NOTRE DAME, Ind. – The math is simple.
Win its next two games, and the Florida State football team will reach a bowl for the 37th consecutive season.
Drop either of those contests, whether against No. 17 Boston College or No. 15 Florida, and the Seminoles will be spending the holidays at home.
That’s reality for the Seminoles, who dropped to 4-6 following a 42-13 loss at Notre Dame and now have zero margin for error if they’re to reach the six wins required for bowl eligibility.
“We’ve got two ballgames left, two important ballgames for a lot of reasons,” coach Willie Taggart said. “We still have something to play for.”
Indeed, even with the bowl streak removed from the equation, the Seminoles will still:
So, regardless of their struggles over the last month, the Seminoles still shouldn’t be lacking for motivation.
“That’s the only thing that’s on our mind right now,” sophomore defensive back Stanford Samuels III said. “That’s the main thing Coach is talking about, making sure these seniors go out with a bang. Making sure we finish the season how we’re supposed to, not ruining the legacy, not ruining the dynasty. It’s huge for the program.”
The bowl streak itself in recent years has evolved from a line item in FSU’s game notes package to one of the program’s top points of pride.
It started in 1982, coach Bobby Bowden’s seventh year at the helm, and has featured five national championship games, nearly two dozen BCS/New Year’s Six games and victories over some of college football’s heavyweights.
Just last year, longtime FSU assistant Odell Haggins assumed the role of interim coach and guided the Seminoles to a victory in the Independence Bowl, a game in which FSU surpassed Nebraska (35 years, from 1969-2003) for the longest bowl streak in college football history.
Sophomore defensive tackle Marvin Wilson referred to the streak as a tradition.
“Tradition is very big at Florida State,” he said. “Nobody wants to be that team that loses the streak.”
There have been a few close calls over the last 36 years.
The Seminoles clinched bowl eligibility during the last months of the 2006, 2007 and 2009 seasons, and a year ago they reeled off three straight victories to close the regular season and rally from 3-6 to 6-6.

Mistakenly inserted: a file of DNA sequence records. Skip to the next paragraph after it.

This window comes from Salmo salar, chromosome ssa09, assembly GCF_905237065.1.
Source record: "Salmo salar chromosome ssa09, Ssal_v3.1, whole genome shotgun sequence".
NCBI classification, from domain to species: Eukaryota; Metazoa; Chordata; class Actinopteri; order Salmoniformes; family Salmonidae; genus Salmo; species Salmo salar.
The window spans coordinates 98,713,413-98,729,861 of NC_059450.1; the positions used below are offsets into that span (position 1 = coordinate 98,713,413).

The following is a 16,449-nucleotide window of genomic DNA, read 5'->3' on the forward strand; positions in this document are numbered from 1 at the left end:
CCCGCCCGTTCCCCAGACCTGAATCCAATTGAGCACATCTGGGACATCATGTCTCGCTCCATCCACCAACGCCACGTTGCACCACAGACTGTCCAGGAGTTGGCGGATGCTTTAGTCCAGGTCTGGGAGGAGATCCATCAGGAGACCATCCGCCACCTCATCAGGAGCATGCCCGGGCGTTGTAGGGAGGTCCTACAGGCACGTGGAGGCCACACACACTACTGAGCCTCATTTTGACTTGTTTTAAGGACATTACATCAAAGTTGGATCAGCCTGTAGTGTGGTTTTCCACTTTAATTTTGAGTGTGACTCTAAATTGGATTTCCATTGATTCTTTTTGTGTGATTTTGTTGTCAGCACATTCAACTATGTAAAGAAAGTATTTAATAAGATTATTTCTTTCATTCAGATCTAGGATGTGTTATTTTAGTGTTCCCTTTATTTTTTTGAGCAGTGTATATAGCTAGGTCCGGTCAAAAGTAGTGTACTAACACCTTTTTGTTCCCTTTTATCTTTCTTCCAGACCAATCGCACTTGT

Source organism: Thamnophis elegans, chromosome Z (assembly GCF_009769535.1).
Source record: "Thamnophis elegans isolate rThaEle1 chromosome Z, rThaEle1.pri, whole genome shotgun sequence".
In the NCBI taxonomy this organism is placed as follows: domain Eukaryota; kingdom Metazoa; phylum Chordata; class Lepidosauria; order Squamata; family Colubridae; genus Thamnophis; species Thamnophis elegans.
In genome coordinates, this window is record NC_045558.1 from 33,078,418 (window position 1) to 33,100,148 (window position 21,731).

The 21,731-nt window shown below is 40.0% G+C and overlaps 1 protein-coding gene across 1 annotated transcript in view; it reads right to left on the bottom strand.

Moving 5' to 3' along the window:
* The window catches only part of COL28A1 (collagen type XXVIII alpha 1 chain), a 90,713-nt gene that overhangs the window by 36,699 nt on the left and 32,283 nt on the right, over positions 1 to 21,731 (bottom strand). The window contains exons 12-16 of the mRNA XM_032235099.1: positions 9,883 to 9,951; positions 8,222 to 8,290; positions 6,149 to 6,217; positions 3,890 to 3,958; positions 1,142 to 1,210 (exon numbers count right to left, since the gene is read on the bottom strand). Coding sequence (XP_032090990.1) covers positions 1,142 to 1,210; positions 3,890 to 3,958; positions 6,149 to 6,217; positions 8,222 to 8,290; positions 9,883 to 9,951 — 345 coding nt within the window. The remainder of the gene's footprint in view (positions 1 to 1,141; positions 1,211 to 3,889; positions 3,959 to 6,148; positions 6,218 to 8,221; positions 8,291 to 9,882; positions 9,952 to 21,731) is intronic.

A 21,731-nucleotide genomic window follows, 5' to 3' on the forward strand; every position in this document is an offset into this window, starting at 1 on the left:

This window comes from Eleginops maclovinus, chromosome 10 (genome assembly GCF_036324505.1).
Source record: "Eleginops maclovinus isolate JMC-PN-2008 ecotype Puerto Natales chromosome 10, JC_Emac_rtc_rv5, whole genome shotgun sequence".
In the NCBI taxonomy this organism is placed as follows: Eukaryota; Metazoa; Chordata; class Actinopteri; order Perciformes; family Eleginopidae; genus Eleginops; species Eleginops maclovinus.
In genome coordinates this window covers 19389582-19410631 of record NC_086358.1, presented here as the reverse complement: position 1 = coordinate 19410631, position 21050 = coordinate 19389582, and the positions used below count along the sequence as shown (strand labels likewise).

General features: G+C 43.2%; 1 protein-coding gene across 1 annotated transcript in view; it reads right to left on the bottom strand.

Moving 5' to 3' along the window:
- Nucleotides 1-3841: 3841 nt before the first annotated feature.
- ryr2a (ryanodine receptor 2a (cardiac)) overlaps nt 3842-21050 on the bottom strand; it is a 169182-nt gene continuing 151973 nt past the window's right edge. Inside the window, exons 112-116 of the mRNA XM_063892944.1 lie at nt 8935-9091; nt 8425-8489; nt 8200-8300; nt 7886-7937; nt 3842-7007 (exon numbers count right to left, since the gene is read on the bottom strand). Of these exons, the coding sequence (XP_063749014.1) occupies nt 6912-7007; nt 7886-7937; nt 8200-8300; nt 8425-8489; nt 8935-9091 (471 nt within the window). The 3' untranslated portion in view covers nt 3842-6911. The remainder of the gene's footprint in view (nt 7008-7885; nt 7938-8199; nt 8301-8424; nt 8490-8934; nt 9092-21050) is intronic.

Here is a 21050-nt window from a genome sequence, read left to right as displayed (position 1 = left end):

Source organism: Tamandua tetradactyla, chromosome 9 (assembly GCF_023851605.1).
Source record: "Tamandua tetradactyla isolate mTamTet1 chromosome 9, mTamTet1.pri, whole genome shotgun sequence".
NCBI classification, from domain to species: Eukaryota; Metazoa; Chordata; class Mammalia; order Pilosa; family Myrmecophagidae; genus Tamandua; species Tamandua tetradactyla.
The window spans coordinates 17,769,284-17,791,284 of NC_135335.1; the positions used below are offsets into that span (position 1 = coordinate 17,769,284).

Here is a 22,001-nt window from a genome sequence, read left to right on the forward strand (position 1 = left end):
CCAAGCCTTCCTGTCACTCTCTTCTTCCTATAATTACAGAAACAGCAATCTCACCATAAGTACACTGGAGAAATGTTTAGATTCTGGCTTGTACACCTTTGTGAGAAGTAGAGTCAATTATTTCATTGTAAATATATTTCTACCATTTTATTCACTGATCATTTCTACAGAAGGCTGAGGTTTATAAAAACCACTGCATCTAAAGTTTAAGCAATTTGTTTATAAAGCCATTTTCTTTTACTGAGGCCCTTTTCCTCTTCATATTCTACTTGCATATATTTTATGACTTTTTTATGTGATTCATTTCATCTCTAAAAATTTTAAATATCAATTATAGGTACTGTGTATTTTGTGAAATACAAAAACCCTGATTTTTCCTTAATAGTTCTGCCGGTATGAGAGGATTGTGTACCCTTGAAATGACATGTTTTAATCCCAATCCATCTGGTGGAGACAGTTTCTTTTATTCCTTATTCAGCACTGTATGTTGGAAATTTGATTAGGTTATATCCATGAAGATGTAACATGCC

That includes a 38-22 win at Florida.
If nothing else, the Seminoles’ roster has plenty of players who have been in this position before and responded in proper fashion.
“That’s very important,” senior running back Jacques Patrick said of the streak. “We understand that. We’ve got to work hard, we’ve got to come back to the practice field, make corrections and go out there and execute. Because that’s important.”
And while back-to-back games against Boston College and Florida are more daunting than last year’s stretch of Delaware State, Florida and Louisiana-Monroe, the Seminoles should hardly feel hopeless.
The Eagles (7-3, 4-2 ACC) are enjoying their finest season in years, but they lost starting quarterback Anthony Brown to an injury during Saturday’s loss to Clemson, and the running back Dillon has been in and out of the lineup for much of the season with an ankle problem.
Florida (7-3), meanwhile, rallied to beat South Carolina on Saturday, but before that was on the wrong end of double-digit losses to Georgia and Missouri.
“Nobody on this team thought we’d be at this point in the season, being where we’re at,” senior running back Jacques Patrick said. “Obviously, we didn’t think that.
“But, at the end of the day, when life gives you lemons, man, you’ve got to try to make lemonade. That’s what we’ve got to try to do.”